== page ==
Radio-telemetry is a scientific method widely used in wildlife research to obtain information about habitat use patterns, spatial distribution and the way of life of wild animals. Fitting an animal with a tracking device may also be a useful management measure with regard to monitoring its strange behaviour, for example.
The wolf is sedated for tracking collaring. A tracking collar allows the remote localisation of the animal without disturbance through direct access or sight contact. In Saxony, this method is used to determine the size, location and space/time-related use of a wolf territory, for example. Furthermore, it provides findings about the dispersal behaviour of young animals as well as the periods of activity and rest of the collared animal. It also gives a better insight into the animal's foraging and feeding behaviour because killed prey can be searched for deliberately and documented in a timely manner.
Two different techniques are used in radio-telemetry: VHF and GPS-GSM. A VHF transmitter emits a continuous radio signal that can be picked up with a receiver and directional antenna from a distance of several kilometres. Apart from a VHF transmitter, modern tracking collars usually have a GPS-GSM transmitter so that the animal's location can be tracked via satellite and the data sent to a computer by SMS via a modem. This technique does without a directional antenna to locate the signal in the field. Worldwide satellite coverage allows researchers to record dispersal patterns without limitation, making this technique ideal for studying the behaviour of dispersing wolves. Telemetry provides information about the dispersal route taken, favourite whereabouts, possible barriers and, if applicable, the cause of death of wolves who leave the Saxon wolf country.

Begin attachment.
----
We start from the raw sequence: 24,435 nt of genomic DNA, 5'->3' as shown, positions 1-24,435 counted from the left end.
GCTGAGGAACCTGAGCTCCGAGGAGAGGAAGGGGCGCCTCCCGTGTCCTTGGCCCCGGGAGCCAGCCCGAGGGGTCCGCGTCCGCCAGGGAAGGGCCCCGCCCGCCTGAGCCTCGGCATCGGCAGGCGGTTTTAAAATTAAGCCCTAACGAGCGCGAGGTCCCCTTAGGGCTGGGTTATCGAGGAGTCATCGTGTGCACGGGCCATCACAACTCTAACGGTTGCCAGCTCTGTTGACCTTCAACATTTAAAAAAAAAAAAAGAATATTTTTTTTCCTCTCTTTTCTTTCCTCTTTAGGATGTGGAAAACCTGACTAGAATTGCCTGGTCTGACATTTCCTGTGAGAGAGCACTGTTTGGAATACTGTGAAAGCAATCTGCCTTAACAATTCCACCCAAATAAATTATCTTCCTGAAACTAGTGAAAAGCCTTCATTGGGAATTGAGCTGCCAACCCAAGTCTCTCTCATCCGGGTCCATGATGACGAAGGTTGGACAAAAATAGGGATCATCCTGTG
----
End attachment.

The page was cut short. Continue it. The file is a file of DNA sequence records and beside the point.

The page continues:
Radio/GPS collared wolves in Saxony
Between 2003 and 2013, a total of twelve wolves were fitted with a tracking collar in the Free State of Saxony. Nine of these wolves were caught within the scope of research projects.
In the winter of 2003/2004, the Neustadt wolf bitch (FT1, "Sunny") was the first wolf fitted with a VHF collar in the area around Neustadt/Spree. She got her tracking collar when her hybrid pups were caught (please refer to Genetic investigations). She supplied information about the use of her territory, her activities and way of life over a period of two years.
At the end of December 2006, a male wolf pup (MT1) was accidentally caught in a large box trap installed by a hunter. The hunter reported the incident to the LUPUS Institute which fitted the wolf with a VHF collar. Unfortunately, the transmitter only provided data for a period of just under three months before it failed. The pup had still been active in his parents' territory up until then. He has been missing since the transmitter failed.
On behalf of the German Federal Agency for Nature Conservation (BfN) a total of six wolves were each fitted with GPS-GSM transmitters in 2009 and 2010 within the scope of the "Pilotstudie zur Abwanderung und zur Ausbreitung von Wölfen in Deutschland" (Pilot Study on the Dispersal and Distribution of Wolves in Germany) financed with funds from the German Federal Ministry for the Environment, Nature Conservation, Building and Nuclear Safety. The pilot project was terminated in summer 2011.
The results from this pilot study show that wolves feel the safest in forests, heath and succession areas. They avoid human settlements, agricultural production land and fields and pass through these areas mostly only under the cover of darkness. Nevertheless, the results from the pilot study provide first-hand information about the wolves' flexibility with regard to different landscapes and their distribution potential in Germany.
In addition, the evaluation shows that wolves use their territory in the local cultural landscape unevenly. There are places within their territory which they use more intensively (e.g. for rearing their pups or hunting). They also have a few favourite places of retreat where they spend their day. They only pass through the areas between these places, which are mostly fields, agricultural production land and human settlements, without staying there for a longer time. The average size of the territory of the collared, adult wolves was 203 km2 (MCP95**). The roaming areas of young wolves may deviate in size and use significantly from those of adult, resident animals.